For Erin Scholz, it all started at Sabin Middle School.
"I mean in 7th grade I was 5'11", apparently that's tall," laughed Scholz, who now lives in Fresno, California.
Nervous she wouldn’t even make her middle school team, Scholz quickly realized she was an exceptional basketball player.
"I worked very hard in conditioning and I worked very hard in the fundamentals. And so I really think what made me a great player was just how hard I would play and being committed to my teammates," she said.
Just a few years later, Scholz became an All-American while at Doherty High School and was a two-time Colorado state player of the year. She led Doherty to a state championship in 1992 before committing to CU-Boulder. That’s where she went on to be named an honorable mention All-American, where she became one of the greatest basketball players to wear a Buffalos jersey.
"As a freshman in college, playing at the University of Kansas in Allen Fieldhouse, to a packed building... "It was deafening," she said.
"That was just so intense. And so winning that game, that came down to the wire, in that environment, ya know, having to look so intently at your teammates and coaches to be able to know what they're saying, was a really, really unique and valuable experience."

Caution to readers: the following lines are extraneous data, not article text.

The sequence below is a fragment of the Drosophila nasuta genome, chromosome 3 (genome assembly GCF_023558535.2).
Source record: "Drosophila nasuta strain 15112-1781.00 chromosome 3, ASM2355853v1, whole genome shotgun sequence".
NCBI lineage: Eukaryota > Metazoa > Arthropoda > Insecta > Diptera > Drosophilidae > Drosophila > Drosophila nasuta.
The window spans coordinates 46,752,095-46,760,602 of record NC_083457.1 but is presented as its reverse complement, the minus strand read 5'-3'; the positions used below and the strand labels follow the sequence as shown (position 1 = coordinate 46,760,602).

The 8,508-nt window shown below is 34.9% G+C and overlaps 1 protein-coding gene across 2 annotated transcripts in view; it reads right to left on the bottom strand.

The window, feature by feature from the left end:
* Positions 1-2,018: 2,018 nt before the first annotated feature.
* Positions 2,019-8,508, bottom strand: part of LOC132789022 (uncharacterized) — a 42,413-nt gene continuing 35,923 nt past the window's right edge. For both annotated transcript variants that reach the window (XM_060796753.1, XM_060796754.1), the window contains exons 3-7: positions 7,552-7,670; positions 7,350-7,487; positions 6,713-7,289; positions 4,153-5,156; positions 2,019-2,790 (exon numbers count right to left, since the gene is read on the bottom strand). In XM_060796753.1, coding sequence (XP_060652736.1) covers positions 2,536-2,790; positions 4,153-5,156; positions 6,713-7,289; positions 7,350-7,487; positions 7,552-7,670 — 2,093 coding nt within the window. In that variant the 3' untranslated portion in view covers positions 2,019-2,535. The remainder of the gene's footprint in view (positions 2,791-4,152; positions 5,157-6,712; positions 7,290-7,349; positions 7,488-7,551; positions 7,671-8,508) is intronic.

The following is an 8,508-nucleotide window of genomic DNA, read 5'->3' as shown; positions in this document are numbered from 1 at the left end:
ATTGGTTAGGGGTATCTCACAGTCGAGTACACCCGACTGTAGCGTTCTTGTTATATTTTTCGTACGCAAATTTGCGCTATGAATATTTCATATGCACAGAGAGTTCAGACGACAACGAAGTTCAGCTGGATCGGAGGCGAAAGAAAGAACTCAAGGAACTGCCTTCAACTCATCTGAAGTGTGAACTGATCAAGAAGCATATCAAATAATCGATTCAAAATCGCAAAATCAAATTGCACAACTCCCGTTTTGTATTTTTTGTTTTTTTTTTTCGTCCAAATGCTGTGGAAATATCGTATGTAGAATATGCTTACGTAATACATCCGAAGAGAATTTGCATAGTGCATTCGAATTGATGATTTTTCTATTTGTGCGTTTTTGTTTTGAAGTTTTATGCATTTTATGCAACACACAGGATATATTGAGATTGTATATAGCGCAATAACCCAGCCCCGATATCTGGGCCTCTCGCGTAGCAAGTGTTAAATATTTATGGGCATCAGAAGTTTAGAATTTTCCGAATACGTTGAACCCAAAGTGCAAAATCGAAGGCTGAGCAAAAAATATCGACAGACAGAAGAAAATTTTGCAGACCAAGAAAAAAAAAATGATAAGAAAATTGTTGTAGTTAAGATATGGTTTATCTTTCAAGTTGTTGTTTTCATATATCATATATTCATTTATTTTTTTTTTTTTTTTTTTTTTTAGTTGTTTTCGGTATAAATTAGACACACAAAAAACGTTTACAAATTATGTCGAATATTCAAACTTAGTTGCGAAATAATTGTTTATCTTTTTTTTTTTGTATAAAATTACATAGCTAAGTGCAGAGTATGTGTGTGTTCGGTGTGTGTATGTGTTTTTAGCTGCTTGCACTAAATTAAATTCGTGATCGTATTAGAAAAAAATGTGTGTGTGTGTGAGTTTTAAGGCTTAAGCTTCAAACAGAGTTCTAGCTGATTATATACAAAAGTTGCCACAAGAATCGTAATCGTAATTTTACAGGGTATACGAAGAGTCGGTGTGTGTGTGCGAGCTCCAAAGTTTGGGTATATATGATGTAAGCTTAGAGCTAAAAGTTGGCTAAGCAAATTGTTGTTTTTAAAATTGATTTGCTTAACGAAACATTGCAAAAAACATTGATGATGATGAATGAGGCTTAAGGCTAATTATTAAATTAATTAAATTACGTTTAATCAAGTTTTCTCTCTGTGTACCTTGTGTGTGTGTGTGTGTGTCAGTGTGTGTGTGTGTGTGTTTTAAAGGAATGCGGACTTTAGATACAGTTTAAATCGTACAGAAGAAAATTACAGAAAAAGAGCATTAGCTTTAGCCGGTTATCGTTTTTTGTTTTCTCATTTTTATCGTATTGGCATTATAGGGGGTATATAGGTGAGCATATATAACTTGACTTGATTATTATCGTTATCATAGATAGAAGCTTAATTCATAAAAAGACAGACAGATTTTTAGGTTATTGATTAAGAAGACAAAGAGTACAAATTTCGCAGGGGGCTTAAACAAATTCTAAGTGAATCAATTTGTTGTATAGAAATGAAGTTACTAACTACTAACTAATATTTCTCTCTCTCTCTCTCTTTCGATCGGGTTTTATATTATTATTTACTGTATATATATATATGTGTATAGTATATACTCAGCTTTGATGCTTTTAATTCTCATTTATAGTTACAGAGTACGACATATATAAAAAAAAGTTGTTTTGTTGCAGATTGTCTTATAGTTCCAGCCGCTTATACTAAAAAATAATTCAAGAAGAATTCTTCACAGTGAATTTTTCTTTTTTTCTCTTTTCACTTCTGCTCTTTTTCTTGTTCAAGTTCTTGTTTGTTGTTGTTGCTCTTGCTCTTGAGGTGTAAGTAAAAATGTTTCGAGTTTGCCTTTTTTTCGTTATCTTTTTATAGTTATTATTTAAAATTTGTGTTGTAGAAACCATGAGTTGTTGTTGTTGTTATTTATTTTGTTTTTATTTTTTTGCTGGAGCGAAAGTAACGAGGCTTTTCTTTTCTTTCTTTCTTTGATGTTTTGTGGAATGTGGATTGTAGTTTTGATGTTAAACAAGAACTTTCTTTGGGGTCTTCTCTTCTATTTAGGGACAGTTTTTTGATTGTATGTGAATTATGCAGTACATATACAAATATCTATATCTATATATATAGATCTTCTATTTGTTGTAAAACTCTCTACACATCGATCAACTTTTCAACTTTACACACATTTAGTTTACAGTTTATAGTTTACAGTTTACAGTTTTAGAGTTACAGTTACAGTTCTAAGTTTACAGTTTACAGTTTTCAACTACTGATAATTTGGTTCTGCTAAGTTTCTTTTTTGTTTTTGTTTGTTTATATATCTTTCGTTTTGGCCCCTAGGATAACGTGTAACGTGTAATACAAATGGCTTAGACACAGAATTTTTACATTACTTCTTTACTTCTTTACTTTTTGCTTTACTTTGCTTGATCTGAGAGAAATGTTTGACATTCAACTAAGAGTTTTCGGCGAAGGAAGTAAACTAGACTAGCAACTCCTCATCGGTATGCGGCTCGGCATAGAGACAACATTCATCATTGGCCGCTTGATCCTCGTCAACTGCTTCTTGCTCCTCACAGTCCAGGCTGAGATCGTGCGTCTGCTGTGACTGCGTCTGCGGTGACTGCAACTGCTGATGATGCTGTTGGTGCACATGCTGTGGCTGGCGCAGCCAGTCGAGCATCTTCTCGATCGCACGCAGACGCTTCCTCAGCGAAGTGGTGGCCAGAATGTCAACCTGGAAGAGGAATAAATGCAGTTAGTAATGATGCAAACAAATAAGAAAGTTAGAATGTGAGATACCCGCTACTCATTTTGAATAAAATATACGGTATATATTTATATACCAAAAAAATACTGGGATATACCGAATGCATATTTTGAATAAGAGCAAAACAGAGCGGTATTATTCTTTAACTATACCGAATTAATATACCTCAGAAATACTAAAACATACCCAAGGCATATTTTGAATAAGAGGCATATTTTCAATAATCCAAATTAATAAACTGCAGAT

Scholz ranks second all-time on CU’s all-time rebounding list (1067) and is one of just three CU Buffs to have recorded 1,000 points and 1,000 rebounds in a career. Aside from the records, playing basketball revealed things about herself nothing else could.
"What's my character? Do I have a temper? Am I impatient with things? Am I a perfectionist? ...Basketball gave me an opportunity to see who I was for better, for worse," said Scholz.
And Scholz truly appreciates the avenue Title IX helped provide.
"So I really am thankful that I had the opportunities with basketball that I did, because it kept me occupied. It kept me focused. It kept me driven in a positive way."
Scholz led the Buffalos to four NCAA tournaments. After she graduated in 1999, she played two seasons professionally for the Colorado Chill and later became a collegiate assistant coach. She lives in Fresno, California now where she's focused on her Christian ministry.
This summer is the 50th anniversary of Title Nine. The law prohibited sex-based discrimination in schools, guaranteeing a level playing field for female athletics for the first time in our nation’s history. To celebrate the anniversary, Josh Helmuth is showcasing nine of the most remarkable female athletes to come out of southern Colorado.